Dot’s room was the simplest because we were just replacing the tub with a walk in shower and updating the vanity and lighting.

The vanity that was in place was attractive but it had no storage. Since this would be Dot’s bath as well as the hall guest bath, it was very necessary that she had private storage. We had recently redone her bath at the condo where she had been living and she had loved it so we decided to recreate some of the best parts.

Dot’s favorite colors have always been shades of orange and brown, so it was not difficult for us to blend our tastes together in our home. This shower curtain was exactly like the one she had at her condo. We painted the walls a deep terra cotta, and added a light fixture that can give up to 500 watts of light . We hung art that had been in other areas of her condo and she was home.

In the shower, she selected a moveable shower bench like the one she had been using. The curved shower rod gains a bit of space inside the shower and the slight lip on the shower pan allows easy access and contains the water. (We have never had a damp Floor).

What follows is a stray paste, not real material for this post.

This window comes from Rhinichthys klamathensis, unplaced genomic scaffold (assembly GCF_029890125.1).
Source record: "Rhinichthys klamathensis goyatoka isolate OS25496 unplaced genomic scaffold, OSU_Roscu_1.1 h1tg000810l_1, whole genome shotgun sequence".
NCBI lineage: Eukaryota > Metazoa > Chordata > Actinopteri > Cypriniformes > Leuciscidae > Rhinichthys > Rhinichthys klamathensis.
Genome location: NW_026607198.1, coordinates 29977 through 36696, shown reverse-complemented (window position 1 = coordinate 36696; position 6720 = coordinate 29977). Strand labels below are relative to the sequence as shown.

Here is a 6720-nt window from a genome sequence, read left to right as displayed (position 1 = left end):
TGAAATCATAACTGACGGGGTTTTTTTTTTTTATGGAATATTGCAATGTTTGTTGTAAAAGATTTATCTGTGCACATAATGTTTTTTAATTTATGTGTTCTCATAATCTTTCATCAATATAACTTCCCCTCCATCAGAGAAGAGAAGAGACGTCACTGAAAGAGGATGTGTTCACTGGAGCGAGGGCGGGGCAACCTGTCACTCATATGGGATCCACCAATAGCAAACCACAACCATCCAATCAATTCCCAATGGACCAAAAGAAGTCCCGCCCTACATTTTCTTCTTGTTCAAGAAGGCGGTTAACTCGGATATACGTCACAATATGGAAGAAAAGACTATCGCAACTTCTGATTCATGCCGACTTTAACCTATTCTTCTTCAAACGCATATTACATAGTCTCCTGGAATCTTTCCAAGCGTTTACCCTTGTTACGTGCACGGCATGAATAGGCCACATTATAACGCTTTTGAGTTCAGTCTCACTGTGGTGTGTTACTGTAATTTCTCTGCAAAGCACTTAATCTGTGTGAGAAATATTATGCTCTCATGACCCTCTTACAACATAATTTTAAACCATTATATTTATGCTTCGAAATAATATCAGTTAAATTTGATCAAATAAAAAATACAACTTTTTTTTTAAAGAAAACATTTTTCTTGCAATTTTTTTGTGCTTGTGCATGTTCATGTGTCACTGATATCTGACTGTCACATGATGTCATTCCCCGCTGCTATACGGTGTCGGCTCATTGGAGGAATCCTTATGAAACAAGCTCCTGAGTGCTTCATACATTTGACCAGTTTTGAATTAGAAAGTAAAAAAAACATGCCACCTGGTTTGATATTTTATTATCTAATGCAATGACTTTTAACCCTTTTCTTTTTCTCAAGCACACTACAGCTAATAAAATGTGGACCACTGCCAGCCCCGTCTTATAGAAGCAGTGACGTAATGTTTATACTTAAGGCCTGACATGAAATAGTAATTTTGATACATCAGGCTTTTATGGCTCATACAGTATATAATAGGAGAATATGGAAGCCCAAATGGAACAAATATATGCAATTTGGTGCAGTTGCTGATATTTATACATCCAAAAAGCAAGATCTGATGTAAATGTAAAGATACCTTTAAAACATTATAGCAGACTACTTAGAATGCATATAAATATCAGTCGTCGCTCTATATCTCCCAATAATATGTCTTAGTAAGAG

For safety sake, there is a grab bar as you enter the shower and the towel bar is now a grab bar. The soap/shampoo caddy is a grab bar as well as the sliding bar of the hand held faucet.

Adaptive does not have to look adaptive. This is a safe bathroom for a 92 year young woman. Because of a shower curtain, instead of doors, a caregiver could assist her in bathing.

The latest addition to her bath was a Toto Washlet. which can be added to replace any toilet seat. It is lighted, has a seat warmer and self cleaning. Who could ask for more. Don’t knock it until you have tried it. Jim and I and Bryan all have one and would not make any changes.

When I first introduced  you to our cast of characters, I carelessly left out some key players. Meet Alexis Elizabeth Armstrong our 24 year-old niece. Alexis was born with cerebral palsy. She is the joy of my life.  She is aware that she has a handicap, she must use  walker or wheel chair to move from bed or chair to car to destination and then repeat again.  But she never complains.